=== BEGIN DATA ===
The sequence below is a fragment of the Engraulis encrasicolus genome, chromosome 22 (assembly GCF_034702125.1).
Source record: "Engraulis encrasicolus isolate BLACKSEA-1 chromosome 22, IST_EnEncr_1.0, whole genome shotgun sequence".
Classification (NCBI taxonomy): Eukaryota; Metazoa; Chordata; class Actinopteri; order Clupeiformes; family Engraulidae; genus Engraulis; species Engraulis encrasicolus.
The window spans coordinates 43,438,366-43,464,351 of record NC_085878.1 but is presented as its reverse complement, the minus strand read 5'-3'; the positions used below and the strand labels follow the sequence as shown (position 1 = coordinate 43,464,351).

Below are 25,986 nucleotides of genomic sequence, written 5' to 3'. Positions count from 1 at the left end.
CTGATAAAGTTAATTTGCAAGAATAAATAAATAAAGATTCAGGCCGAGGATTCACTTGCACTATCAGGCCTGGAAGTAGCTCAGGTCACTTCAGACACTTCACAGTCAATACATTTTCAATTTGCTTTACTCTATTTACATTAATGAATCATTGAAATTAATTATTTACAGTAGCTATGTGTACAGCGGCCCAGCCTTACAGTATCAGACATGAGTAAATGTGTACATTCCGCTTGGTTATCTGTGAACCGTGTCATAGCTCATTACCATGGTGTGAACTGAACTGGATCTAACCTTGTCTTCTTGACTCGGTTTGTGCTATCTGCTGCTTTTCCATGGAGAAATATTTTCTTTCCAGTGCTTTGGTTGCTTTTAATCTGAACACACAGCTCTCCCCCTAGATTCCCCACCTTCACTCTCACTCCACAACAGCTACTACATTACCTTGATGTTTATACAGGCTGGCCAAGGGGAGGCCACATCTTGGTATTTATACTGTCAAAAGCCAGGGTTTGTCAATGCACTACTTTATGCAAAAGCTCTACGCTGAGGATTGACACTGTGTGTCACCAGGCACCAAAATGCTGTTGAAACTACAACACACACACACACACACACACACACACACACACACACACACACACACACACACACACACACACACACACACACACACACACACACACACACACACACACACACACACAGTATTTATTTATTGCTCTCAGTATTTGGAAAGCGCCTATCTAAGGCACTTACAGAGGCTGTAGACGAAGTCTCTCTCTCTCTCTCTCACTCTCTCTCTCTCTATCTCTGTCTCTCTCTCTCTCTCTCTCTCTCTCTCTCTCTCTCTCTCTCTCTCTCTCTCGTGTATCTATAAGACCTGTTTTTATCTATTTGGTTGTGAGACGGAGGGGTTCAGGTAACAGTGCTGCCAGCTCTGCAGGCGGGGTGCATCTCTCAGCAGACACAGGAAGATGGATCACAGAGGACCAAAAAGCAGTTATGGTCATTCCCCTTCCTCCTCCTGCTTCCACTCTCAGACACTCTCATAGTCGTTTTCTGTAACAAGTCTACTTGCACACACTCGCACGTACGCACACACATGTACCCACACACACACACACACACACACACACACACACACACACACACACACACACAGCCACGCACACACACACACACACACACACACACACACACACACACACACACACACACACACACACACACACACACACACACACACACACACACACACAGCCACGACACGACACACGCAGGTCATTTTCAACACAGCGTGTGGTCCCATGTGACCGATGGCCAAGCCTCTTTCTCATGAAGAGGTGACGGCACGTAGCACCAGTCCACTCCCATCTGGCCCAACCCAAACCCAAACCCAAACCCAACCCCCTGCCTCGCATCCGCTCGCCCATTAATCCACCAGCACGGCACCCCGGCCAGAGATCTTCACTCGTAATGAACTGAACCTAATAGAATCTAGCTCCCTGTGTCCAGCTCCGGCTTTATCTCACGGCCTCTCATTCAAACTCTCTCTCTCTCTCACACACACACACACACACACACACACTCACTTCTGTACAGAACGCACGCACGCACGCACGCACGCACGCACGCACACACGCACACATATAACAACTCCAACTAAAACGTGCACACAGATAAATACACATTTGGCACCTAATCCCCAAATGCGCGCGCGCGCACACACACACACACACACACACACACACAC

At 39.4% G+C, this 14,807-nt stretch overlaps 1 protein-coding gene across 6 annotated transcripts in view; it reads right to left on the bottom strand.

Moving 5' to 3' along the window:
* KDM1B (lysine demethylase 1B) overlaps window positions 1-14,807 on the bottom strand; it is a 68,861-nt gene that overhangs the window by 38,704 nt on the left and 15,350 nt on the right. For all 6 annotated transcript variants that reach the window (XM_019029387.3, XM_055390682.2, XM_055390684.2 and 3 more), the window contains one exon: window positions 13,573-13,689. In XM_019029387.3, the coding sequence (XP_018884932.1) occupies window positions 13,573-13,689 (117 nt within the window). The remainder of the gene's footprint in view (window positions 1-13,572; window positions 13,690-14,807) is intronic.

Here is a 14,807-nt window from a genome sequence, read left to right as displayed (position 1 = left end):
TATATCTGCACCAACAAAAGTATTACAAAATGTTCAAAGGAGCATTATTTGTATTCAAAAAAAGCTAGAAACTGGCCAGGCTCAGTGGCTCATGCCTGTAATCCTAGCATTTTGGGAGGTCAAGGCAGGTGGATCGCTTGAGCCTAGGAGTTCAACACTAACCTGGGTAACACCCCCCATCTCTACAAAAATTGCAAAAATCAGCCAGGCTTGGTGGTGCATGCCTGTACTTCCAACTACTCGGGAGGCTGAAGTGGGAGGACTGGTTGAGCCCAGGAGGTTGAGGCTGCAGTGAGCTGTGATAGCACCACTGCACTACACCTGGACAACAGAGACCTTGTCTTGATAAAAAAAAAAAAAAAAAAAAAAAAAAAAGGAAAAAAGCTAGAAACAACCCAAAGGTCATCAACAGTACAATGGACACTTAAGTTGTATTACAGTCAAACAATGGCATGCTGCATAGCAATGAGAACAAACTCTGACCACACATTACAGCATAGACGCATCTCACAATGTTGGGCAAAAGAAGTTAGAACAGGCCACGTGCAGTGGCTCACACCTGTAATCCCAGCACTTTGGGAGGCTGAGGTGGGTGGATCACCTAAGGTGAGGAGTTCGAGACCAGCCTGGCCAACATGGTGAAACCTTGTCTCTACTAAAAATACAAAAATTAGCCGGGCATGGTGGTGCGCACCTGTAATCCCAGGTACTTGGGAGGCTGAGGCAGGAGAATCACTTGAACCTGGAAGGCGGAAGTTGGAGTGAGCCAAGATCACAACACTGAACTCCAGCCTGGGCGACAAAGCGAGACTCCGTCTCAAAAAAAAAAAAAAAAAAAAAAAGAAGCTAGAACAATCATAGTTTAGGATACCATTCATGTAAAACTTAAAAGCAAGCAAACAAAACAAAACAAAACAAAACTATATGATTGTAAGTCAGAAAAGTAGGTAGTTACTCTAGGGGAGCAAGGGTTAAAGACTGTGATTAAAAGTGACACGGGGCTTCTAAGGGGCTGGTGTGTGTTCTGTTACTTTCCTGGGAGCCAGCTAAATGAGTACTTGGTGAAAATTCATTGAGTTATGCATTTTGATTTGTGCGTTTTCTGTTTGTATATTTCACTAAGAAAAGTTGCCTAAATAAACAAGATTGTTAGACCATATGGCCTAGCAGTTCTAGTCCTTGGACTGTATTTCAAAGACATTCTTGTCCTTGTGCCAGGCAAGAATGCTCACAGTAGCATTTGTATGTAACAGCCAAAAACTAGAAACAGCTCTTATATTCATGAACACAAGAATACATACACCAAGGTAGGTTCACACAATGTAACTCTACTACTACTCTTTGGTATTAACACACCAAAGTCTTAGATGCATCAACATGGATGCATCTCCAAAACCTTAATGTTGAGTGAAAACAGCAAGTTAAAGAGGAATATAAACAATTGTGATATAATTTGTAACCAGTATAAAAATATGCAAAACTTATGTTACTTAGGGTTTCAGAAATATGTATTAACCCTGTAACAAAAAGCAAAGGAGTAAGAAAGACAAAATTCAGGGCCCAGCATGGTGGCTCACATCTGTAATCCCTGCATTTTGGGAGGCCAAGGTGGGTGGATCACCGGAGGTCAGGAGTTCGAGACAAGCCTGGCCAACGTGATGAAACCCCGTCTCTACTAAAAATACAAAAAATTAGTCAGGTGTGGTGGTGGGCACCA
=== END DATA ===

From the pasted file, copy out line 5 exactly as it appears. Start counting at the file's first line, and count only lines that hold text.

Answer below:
Below are 25,986 nucleotides of genomic sequence, written 5' to 3'. Positions count from 1 at the left end.